Indian stones

CAVENDISH, Vt. — How many times have you driven along route 106 and seen the “Indian Stones” sign? If you had a chance to examine the stones, you’d see that they describe the birth of a European descent child in 1754. While the Stones may be in Reading, the birth took place in Cavendish on what is today the Knapp Pond area.

On August 25 (Sunday), the Cavendish Historical Society will be presenting a talk on the story behind the Indian Stones, including the capture of the Johnson family by the Abenaki, their captivity and their lives afterwards.

What happened to this family that Susannah Johnson would later write in her autobiography, “In justice to the Indians, I ought to remark, that they never treated me with cruelty, to a wanton degree; few people have survived a situation like mine, and few have fallen into the hands of savages, disposed to more lenity and patience. Modesty has ever been a characteristick of every savage tribe; a truth which my whole family will join to corroborate, to the extent of their knowledge. As they are aptly called the children of nature, those who have profited by refinement and education, ought to abate part of the prejudice, which prompts them to look with an eye of censure on this untutored race. Can it be said of civilized conquer|ors, that they, in the main, are willing to share with their prisoners, the last ration of food, when famine stares them in the face? Do they ever adopt an enemy, and salute him by the tender name of brother? And I am justified in doubting, whether if I had fallen into the hands of French soldiery, so much assiduity would have been shewn, to preserve my life.” Note: the text appears as written.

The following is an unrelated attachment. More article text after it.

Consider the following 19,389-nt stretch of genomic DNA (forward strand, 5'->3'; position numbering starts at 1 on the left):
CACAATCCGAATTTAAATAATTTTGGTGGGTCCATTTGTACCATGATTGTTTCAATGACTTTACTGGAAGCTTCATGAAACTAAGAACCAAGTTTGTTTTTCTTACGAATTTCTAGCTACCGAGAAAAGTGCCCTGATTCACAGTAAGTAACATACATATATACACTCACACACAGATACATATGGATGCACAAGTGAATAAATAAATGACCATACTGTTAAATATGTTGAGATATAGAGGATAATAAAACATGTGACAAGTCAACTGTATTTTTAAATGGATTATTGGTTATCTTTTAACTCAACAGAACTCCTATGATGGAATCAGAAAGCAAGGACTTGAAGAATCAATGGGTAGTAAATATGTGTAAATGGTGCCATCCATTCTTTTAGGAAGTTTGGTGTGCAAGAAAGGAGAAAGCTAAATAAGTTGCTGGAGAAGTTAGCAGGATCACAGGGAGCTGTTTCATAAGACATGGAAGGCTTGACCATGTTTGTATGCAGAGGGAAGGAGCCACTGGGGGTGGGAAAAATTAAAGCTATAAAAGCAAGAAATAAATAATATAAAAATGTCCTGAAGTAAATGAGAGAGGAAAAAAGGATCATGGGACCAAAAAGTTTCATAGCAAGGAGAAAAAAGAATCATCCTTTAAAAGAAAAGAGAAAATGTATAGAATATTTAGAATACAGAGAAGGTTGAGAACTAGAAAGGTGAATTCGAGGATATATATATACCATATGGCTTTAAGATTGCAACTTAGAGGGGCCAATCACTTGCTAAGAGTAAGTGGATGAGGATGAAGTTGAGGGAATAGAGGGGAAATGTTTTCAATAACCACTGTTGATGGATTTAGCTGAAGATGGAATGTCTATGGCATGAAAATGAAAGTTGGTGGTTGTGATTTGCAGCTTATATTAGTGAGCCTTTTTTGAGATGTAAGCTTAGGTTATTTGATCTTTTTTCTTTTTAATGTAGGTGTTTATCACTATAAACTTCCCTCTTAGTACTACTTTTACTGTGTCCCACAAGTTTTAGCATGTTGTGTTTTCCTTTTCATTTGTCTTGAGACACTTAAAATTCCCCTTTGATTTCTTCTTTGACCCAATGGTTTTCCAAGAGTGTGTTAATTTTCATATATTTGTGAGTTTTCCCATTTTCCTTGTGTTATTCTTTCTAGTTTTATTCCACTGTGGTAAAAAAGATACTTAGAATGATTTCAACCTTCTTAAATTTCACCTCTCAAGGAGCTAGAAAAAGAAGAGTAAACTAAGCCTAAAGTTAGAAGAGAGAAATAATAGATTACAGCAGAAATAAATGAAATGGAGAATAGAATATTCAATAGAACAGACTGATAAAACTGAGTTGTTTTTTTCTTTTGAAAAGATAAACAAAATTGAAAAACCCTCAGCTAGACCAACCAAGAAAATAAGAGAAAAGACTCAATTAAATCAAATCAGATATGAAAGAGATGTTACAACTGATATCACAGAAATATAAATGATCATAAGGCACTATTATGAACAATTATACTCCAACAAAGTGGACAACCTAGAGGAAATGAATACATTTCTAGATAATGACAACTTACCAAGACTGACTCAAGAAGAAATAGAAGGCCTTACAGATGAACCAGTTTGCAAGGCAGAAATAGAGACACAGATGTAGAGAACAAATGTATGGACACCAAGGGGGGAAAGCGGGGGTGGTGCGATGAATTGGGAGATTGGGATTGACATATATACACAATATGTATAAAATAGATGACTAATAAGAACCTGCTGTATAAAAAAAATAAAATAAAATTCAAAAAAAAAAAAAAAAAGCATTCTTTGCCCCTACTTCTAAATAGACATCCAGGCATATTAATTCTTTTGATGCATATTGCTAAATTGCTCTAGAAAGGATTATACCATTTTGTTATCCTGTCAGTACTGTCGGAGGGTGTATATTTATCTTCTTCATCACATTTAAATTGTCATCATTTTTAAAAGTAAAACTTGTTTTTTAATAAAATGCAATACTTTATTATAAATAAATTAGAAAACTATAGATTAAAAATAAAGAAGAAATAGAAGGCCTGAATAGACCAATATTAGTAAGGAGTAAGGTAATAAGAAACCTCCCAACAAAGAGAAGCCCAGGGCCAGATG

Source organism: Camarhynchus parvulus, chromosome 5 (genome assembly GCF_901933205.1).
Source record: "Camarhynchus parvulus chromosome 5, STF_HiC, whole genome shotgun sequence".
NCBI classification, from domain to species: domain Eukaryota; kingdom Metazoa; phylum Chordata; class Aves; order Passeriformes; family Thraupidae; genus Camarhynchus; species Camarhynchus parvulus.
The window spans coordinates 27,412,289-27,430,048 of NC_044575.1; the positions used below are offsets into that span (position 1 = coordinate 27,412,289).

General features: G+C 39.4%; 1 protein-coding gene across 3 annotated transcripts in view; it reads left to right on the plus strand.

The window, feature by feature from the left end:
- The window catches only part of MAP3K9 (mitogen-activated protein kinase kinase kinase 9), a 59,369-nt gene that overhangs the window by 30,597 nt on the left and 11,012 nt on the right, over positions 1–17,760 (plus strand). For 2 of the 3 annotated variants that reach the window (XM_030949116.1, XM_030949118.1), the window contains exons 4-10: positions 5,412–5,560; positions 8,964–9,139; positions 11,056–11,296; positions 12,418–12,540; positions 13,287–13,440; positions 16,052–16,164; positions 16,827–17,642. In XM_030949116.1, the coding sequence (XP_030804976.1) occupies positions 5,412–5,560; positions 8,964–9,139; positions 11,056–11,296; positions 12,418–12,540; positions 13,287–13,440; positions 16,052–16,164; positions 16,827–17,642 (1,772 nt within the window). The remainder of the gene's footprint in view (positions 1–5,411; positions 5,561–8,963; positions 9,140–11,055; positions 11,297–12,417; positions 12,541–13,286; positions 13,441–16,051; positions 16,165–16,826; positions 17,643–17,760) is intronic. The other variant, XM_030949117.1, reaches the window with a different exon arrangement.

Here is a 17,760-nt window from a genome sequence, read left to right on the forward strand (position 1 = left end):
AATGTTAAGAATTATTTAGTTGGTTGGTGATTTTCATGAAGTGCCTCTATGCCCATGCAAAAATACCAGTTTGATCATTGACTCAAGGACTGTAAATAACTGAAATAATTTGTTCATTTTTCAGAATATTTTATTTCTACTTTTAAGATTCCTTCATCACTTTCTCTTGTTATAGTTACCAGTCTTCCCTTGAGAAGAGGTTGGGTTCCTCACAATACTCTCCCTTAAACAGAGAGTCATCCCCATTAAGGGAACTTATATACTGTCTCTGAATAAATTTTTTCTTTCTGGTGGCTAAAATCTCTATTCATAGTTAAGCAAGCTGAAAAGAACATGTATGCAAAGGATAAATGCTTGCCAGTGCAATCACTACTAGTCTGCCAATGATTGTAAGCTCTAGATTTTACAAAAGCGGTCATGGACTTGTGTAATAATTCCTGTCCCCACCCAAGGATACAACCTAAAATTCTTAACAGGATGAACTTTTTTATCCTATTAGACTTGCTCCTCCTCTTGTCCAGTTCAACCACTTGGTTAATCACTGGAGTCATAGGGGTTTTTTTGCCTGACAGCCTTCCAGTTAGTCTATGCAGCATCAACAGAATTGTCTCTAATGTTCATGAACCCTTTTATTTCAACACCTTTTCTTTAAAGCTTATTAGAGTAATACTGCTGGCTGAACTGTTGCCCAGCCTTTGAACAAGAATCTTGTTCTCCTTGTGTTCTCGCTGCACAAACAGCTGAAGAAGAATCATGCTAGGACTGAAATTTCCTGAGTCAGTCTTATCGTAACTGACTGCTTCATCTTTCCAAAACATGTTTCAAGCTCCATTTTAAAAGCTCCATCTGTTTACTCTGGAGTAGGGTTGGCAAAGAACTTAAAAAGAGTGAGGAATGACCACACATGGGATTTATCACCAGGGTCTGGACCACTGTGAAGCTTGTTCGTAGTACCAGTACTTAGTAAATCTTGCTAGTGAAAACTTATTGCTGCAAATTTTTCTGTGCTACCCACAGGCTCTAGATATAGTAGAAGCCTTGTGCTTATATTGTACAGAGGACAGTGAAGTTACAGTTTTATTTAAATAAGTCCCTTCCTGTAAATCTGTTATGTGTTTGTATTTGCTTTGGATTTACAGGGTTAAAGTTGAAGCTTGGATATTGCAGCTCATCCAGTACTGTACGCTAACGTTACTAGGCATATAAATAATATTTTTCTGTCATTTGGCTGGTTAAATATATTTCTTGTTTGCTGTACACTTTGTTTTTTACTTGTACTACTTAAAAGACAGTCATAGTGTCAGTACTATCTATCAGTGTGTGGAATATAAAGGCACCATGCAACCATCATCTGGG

The talk begins at 2 p.m. at the CHS Museum on Main St (Route 131) in Cavendish and will include a trip to see the stones. This event is free and open to the public.

For more information, please call 802-226-7807 or e-mail

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